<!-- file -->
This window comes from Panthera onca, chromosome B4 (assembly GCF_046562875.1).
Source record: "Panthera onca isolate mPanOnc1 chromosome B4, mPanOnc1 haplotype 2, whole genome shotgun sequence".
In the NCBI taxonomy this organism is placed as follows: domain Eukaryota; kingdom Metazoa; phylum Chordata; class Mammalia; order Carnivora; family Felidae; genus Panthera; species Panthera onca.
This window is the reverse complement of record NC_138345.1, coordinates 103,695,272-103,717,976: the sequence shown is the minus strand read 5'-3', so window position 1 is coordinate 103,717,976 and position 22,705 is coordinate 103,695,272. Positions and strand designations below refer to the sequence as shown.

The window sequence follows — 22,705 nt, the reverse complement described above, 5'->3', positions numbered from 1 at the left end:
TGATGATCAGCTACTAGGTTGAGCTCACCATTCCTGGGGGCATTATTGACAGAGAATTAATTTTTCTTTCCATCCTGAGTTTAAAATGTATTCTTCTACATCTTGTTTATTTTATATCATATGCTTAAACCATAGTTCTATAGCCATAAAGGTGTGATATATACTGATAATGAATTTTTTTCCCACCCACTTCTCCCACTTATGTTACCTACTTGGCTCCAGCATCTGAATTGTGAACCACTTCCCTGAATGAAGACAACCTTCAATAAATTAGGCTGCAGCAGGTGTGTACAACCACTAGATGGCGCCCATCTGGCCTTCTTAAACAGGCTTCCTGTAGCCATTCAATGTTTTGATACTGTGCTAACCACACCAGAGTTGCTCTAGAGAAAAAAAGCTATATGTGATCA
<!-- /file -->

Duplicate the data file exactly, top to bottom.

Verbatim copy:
This window comes from Panthera onca, chromosome B4 (assembly GCF_046562875.1).
Source record: "Panthera onca isolate mPanOnc1 chromosome B4, mPanOnc1 haplotype 2, whole genome shotgun sequence".
In the NCBI taxonomy this organism is placed as follows: domain Eukaryota; kingdom Metazoa; phylum Chordata; class Mammalia; order Carnivora; family Felidae; genus Panthera; species Panthera onca.
This window is the reverse complement of record NC_138345.1, coordinates 103,695,272-103,717,976: the sequence shown is the minus strand read 5'-3', so window position 1 is coordinate 103,717,976 and position 22,705 is coordinate 103,695,272. Positions and strand designations below refer to the sequence as shown.

The window sequence follows — 22,705 nt, the reverse complement described above, 5'->3', positions numbered from 1 at the left end:
TGATGATCAGCTACTAGGTTGAGCTCACCATTCCTGGGGGCATTATTGACAGAGAATTAATTTTTCTTTCCATCCTGAGTTTAAAATGTATTCTTCTACATCTTGTTTATTTTATATCATATGCTTAAACCATAGTTCTATAGCCATAAAGGTGTGATATATACTGATAATGAATTTTTTTCCCACCCACTTCTCCCACTTATGTTACCTACTTGGCTCCAGCATCTGAATTGTGAACCACTTCCCTGAATGAAGACAACCTTCAATAAATTAGGCTGCAGCAGGTGTGTACAACCACTAGATGGCGCCCATCTGGCCTTCTTAAACAGGCTTCCTGTAGCCATTCAATGTTTTGATACTGTGCTAACCACACCAGAGTTGCTCTAGAGAAAAAAAGCTATATGTGATCA